BTerrell Group Blog

Kevin Yu

Recent Posts

Resolving Windows Installer Coordinator on Terminal Server Issue

Posted by Kevin Yu on Thu, Sep 04, 2014


I installed Sage 300 ERP and Sage HRMS on a terminal server environment last week and was running into an issue with Windows Installer Coordinator. Often when I opened a UI, I would get a Windows Installer Coordinator popup that would run indefinitely. It actually prevented me from even running HRMS.

Windows installer coordinator

I found that there is a setting in Group Policy that disables Windows Installer Coordinator. I hope this helps if you run into this issue on a terminal server environment.





Windows Group lociy page







Windows Group Policy Editor







Edit compatiblity
Turn offWindows Installer

Tags: Sage 300 ERP, sage hrms, Windows

Gain productivity with the Right Accounting System

Posted by Kevin Yu on Tue, Sep 02, 2014

As your company grows, you can no longer rely on complicated, error-prone spreadsheets for reporting, or use extensive manual processes for accounting tasks. You may be ready to move to a new accounting system. The right accounting system can translate to significant productivity gains through automation of manual tasks, improved decision making with real-time reporting and visibility and a strong foundation to support your business growth.  Make sure you chose the right accounting system for your business.productive Intacct worker  

Download the Intacct whitepaper, Eight rules for investing in a new accounting system”, written by one of CPA Technology Advisor’s Top 25 Thought Leaders in Public Accounting, Geni Whitehouse and learn how you can operate more efficiently and effectively, improve your audit and control capabilities, easily comply with GAAP and IFRS accounting standards, and manage multiple entities and foreign currency.

I hope this whitepaper proves informative and provides some helpful insights. 

Tags: accounting system, Intacct

Sage Summit 2014 Recap

Posted by Kevin Yu on Tue, Aug 19, 2014

A few weeks ago, I had the opportunity to attend Sage Summit 2014, held at the Mandalay Bay in Las Vegas. With over 5200 attendees, this was by far the largest conference I have been to. I got to play with 3D printers and even work with Fixed Assets using Google Glass!Google Glass at Sage Summit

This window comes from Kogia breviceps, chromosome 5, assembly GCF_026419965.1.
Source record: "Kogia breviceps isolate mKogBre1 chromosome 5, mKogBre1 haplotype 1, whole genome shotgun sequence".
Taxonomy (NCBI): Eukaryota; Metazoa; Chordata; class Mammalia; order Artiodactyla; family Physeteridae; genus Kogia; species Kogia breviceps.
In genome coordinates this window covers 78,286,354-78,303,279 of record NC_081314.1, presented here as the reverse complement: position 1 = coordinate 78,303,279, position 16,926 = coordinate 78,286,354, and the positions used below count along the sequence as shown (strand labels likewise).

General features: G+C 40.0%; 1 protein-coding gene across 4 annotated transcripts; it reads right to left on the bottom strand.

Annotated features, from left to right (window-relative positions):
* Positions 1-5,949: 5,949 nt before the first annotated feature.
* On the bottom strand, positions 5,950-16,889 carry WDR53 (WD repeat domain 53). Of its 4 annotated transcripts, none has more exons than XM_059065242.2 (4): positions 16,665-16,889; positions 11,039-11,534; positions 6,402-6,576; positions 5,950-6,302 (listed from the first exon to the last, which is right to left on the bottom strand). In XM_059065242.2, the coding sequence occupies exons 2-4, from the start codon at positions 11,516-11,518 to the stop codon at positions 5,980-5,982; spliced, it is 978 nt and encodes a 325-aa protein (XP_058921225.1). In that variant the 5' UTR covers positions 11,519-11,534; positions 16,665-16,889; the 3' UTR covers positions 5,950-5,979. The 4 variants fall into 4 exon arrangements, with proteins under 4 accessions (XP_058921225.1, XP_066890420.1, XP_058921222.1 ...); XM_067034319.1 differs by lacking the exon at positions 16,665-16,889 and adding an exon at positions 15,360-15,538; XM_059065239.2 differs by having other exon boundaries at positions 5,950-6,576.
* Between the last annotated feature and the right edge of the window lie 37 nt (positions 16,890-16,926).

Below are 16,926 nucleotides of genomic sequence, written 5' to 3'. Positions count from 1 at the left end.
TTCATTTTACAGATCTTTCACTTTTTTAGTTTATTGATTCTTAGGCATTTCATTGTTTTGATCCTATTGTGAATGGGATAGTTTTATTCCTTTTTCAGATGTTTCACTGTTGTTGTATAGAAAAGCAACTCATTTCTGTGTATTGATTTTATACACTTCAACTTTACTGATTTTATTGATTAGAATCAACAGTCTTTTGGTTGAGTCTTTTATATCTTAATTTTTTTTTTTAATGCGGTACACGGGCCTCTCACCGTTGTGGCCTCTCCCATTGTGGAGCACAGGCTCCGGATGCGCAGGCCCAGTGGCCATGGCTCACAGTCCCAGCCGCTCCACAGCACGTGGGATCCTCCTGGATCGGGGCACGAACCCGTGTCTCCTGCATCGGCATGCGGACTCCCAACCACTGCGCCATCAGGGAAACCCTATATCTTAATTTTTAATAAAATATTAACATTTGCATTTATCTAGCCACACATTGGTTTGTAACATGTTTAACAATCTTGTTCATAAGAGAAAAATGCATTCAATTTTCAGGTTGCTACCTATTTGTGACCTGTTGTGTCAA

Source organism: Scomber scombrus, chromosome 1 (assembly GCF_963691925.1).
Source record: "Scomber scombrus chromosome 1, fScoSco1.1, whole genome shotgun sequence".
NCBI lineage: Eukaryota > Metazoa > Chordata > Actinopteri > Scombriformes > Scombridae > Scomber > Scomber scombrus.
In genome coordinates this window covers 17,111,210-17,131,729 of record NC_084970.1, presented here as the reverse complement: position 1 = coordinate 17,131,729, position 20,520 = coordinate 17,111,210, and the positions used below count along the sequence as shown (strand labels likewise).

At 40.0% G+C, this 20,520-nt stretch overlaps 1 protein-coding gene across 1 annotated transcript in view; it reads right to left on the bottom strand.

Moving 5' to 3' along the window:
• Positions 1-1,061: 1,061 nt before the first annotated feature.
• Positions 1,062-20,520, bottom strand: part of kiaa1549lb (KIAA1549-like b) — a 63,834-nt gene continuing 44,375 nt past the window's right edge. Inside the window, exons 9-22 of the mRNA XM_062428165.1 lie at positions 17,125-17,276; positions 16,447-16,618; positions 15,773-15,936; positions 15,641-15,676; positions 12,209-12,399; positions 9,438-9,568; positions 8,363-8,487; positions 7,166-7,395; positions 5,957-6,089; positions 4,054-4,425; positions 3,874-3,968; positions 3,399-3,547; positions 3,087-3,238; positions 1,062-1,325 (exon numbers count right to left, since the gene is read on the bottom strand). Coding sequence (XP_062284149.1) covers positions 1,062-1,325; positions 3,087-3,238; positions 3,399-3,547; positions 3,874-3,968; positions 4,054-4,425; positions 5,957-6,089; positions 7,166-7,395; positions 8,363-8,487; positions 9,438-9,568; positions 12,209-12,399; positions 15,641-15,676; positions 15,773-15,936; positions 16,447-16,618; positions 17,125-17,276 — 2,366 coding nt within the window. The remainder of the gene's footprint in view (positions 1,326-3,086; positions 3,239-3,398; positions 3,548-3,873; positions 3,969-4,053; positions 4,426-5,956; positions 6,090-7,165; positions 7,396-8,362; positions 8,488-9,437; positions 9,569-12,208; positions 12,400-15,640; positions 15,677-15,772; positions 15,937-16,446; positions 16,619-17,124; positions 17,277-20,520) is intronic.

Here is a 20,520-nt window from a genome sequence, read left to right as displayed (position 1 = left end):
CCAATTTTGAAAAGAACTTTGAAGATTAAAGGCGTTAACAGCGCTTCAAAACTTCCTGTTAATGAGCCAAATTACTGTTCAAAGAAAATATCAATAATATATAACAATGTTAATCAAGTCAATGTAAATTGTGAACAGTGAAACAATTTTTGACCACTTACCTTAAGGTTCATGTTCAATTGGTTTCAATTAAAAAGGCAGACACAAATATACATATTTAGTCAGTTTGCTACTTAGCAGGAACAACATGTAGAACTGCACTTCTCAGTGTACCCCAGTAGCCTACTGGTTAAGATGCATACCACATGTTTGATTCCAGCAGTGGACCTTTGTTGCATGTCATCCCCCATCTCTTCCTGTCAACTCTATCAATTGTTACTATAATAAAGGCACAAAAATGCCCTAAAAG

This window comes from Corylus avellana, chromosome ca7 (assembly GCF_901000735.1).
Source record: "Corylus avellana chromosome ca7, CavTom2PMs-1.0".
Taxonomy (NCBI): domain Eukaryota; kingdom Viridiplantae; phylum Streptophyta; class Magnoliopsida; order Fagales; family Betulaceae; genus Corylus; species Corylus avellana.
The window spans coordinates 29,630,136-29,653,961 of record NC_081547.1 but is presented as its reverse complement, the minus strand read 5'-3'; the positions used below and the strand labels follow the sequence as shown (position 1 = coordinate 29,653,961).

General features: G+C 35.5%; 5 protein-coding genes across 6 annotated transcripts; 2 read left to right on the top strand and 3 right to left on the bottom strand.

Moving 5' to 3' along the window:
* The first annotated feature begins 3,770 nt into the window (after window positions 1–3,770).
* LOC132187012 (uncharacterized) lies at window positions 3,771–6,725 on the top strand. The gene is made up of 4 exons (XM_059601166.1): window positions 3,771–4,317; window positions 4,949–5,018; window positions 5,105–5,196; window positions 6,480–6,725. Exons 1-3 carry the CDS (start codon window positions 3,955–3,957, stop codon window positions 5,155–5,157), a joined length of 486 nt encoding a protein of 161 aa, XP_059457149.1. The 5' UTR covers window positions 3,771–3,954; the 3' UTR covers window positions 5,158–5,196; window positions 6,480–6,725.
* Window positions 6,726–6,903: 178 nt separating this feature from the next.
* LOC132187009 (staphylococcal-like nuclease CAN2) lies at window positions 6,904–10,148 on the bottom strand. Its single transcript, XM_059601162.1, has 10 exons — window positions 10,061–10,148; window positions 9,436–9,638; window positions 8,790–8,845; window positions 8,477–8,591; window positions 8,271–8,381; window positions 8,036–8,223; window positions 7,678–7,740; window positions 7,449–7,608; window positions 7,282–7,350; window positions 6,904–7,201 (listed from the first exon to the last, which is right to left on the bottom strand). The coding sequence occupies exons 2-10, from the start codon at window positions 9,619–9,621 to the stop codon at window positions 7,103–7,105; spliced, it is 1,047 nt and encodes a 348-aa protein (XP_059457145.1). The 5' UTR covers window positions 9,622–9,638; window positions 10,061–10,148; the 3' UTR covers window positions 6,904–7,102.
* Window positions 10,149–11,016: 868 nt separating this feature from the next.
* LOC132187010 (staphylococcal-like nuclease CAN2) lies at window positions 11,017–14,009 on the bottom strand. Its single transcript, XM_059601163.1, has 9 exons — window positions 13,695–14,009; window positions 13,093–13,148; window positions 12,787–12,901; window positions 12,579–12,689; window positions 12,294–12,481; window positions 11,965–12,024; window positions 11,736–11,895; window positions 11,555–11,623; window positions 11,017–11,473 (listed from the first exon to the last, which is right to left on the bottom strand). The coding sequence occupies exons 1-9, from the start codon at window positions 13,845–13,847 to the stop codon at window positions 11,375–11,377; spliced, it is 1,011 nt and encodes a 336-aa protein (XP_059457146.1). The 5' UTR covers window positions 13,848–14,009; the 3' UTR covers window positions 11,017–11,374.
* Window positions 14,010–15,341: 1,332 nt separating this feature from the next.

The keynote sessions were amazing. Jessica Alba, Magic Johnson, and Twitter co-founder Biz Stone were just some of the speakers in attendance. I also attended many of the Sage Intelligence breakout sessions and I was impressed by how much dedication Sage has put into adding value to the product. Sage Intelligence Go!, the new cloud reporting app, was highlighted during the first keynote as well as some of the sessions. The product utilizes Excel Online to allow users to address key business challenges and make mission-critical decisions anywhere, anytime.

Watch the keynote videos here!

Tags: business intelligence, BI, Sage Summit, Sage

Scheduled SQL Server Data Export to CSV using SQLCMD

Posted by Kevin Yu on Tue, Jun 24, 2014

You may recall my blog article last month about using the SQLCMD utility to run a script from the command prompt to restore a database. Ever since then, I’ve found more and more opportunities for the SQLCMD utility to help me manage challenges in Microsoft SQL Server.

This time, the challenge was to generate a scheduled CSV output of data from SQL Server. I could get the data I wanted formatted correctly by using a SQL query and then copy/paste into Excel, but I needed to find a way to have this process done automatically, on a schedule. A little bit of Google-ing led me back to utilizing the SQLCMD utility.